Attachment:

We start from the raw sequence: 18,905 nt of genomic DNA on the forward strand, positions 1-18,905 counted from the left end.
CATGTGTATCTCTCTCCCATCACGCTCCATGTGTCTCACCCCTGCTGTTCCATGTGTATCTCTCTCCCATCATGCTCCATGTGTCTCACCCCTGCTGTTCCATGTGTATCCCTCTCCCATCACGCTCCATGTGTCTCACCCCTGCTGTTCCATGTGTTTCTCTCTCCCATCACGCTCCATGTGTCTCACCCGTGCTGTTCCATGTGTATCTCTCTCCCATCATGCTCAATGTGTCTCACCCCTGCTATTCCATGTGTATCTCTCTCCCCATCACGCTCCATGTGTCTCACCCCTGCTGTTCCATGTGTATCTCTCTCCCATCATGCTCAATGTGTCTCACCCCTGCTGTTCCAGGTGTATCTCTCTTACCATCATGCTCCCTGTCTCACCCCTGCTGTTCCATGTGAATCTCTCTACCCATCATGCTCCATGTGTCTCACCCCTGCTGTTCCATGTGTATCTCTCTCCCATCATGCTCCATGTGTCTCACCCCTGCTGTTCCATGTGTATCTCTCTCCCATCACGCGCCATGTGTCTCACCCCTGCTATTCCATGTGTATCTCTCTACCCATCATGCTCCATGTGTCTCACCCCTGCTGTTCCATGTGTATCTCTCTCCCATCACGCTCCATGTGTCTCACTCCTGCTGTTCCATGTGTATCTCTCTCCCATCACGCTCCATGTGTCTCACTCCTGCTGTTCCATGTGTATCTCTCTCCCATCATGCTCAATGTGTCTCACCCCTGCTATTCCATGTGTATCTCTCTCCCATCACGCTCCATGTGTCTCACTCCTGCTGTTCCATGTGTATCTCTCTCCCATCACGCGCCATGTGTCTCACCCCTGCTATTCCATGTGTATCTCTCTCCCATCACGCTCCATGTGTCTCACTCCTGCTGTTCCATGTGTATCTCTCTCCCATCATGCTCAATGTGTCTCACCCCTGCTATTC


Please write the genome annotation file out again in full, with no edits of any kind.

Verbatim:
We start from the raw sequence: 18,905 nt of genomic DNA on the forward strand, positions 1-18,905 counted from the left end.
CATGTGTATCTCTCTCCCATCACGCTCCATGTGTCTCACCCCTGCTGTTCCATGTGTATCTCTCTCCCATCATGCTCCATGTGTCTCACCCCTGCTGTTCCATGTGTATCCCTCTCCCATCACGCTCCATGTGTCTCACCCCTGCTGTTCCATGTGTTTCTCTCTCCCATCACGCTCCATGTGTCTCACCCGTGCTGTTCCATGTGTATCTCTCTCCCATCATGCTCAATGTGTCTCACCCCTGCTATTCCATGTGTATCTCTCTCCCCATCACGCTCCATGTGTCTCACCCCTGCTGTTCCATGTGTATCTCTCTCCCATCATGCTCAATGTGTCTCACCCCTGCTGTTCCAGGTGTATCTCTCTTACCATCATGCTCCCTGTCTCACCCCTGCTGTTCCATGTGAATCTCTCTACCCATCATGCTCCATGTGTCTCACCCCTGCTGTTCCATGTGTATCTCTCTCCCATCATGCTCCATGTGTCTCACCCCTGCTGTTCCATGTGTATCTCTCTCCCATCACGCGCCATGTGTCTCACCCCTGCTATTCCATGTGTATCTCTCTACCCATCATGCTCCATGTGTCTCACCCCTGCTGTTCCATGTGTATCTCTCTCCCATCACGCTCCATGTGTCTCACTCCTGCTGTTCCATGTGTATCTCTCTCCCATCACGCTCCATGTGTCTCACTCCTGCTGTTCCATGTGTATCTCTCTCCCATCATGCTCAATGTGTCTCACCCCTGCTATTCCATGTGTATCTCTCTCCCATCACGCTCCATGTGTCTCACTCCTGCTGTTCCATGTGTATCTCTCTCCCATCACGCGCCATGTGTCTCACCCCTGCTATTCCATGTGTATCTCTCTCCCATCACGCTCCATGTGTCTCACTCCTGCTGTTCCATGTGTATCTCTCTCCCATCATGCTCAATGTGTCTCACCCCTGCTATTC